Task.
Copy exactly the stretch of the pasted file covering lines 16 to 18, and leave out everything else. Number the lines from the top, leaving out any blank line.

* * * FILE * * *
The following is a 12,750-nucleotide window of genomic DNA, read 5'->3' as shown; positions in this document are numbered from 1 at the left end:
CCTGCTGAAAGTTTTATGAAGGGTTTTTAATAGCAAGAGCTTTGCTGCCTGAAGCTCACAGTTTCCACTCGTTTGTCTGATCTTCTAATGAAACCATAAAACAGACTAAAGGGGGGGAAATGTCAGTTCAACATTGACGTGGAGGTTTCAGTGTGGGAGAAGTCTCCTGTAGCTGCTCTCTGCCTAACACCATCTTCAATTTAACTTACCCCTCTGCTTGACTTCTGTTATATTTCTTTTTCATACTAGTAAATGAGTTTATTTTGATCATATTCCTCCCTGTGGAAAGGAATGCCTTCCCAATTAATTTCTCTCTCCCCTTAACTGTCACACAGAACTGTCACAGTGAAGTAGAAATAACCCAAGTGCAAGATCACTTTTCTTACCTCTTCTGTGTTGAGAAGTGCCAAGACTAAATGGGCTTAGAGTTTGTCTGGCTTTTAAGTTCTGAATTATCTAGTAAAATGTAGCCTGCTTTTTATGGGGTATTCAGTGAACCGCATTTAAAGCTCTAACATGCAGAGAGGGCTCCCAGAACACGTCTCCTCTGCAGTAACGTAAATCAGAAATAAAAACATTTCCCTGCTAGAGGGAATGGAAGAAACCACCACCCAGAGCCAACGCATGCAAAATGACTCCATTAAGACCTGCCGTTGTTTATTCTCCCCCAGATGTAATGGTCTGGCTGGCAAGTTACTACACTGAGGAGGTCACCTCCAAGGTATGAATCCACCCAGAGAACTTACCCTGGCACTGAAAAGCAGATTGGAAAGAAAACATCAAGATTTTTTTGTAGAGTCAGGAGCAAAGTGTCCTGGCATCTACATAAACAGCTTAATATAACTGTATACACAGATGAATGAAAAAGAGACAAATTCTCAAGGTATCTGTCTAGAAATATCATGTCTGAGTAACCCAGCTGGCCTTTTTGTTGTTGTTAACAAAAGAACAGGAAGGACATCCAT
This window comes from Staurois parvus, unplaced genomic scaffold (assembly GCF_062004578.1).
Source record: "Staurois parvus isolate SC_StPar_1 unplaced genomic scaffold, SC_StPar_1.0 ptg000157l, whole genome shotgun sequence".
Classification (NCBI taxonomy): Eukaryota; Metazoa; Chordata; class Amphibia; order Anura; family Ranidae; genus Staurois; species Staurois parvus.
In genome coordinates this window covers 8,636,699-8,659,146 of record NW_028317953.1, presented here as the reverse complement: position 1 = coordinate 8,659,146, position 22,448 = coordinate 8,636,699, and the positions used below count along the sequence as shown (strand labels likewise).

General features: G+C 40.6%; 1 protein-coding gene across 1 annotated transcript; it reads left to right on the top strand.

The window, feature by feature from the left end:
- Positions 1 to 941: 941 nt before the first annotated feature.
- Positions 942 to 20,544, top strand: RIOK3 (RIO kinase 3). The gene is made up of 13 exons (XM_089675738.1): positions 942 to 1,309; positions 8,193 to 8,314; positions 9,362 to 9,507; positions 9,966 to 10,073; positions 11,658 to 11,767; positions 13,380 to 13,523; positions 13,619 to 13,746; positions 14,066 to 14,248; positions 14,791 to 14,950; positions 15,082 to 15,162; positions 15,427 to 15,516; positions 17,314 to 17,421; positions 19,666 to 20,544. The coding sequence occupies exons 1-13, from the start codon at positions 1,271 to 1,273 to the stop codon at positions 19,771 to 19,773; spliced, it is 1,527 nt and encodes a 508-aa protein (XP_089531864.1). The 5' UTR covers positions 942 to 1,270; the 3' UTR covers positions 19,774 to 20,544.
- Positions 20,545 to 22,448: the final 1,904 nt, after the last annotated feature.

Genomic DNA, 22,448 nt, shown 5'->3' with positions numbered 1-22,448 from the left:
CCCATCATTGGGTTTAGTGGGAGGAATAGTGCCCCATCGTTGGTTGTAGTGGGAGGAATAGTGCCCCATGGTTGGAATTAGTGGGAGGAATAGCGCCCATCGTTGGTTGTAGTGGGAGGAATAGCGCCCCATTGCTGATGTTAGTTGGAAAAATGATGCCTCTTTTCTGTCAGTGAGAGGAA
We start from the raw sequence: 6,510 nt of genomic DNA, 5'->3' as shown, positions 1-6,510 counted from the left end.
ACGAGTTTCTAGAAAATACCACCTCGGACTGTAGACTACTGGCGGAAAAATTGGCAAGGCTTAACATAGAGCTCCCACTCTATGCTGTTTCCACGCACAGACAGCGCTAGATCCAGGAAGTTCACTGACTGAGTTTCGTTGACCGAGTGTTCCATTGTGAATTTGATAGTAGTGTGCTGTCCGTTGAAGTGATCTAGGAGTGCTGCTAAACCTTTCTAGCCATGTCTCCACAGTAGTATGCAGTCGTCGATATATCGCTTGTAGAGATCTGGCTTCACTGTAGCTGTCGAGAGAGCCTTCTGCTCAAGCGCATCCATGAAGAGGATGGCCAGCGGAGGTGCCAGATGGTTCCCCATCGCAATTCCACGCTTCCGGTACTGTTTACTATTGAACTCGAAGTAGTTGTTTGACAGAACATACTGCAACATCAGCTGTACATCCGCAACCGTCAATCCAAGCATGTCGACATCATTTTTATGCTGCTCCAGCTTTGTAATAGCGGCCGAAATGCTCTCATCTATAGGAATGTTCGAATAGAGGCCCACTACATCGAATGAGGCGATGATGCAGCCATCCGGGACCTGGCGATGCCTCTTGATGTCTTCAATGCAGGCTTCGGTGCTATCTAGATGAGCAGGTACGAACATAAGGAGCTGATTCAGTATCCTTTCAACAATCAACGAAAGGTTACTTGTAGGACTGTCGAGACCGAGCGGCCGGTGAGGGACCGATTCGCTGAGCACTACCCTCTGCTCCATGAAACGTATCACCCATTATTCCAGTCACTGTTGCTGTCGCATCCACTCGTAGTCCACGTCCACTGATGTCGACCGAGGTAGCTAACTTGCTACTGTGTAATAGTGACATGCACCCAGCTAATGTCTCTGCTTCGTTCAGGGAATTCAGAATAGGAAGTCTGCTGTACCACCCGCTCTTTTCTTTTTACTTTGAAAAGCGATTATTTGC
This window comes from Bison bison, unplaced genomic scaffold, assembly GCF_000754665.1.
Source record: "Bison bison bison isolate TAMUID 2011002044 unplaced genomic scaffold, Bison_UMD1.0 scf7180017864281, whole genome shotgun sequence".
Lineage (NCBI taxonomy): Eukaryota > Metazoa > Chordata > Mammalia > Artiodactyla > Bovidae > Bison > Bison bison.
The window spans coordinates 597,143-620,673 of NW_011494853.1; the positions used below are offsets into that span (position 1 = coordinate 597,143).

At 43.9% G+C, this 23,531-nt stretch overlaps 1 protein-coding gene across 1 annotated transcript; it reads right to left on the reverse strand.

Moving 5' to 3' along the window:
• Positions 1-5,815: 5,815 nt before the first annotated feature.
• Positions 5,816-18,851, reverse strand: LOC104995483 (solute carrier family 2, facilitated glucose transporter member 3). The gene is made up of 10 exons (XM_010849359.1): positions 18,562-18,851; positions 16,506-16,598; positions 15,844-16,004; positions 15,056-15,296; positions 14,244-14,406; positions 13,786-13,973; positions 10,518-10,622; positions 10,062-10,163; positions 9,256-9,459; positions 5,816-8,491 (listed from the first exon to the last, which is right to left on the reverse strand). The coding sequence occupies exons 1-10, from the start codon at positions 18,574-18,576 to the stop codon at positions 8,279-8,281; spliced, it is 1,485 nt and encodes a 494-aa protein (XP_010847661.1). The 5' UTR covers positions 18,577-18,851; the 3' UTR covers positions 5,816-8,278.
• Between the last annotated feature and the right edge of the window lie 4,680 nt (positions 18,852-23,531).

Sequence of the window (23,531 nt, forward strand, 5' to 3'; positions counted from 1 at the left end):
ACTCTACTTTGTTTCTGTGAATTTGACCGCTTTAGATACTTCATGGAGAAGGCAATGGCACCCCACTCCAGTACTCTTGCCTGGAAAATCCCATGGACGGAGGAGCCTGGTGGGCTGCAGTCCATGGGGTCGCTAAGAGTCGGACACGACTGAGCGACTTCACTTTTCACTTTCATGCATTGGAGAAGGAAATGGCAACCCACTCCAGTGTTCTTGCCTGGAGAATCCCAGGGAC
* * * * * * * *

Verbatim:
This window comes from Bison bison, unplaced genomic scaffold, assembly GCF_000754665.1.
Source record: "Bison bison bison isolate TAMUID 2011002044 unplaced genomic scaffold, Bison_UMD1.0 scf7180017864281, whole genome shotgun sequence".
Lineage (NCBI taxonomy): Eukaryota > Metazoa > Chordata > Mammalia > Artiodactyla > Bovidae > Bison > Bison bison.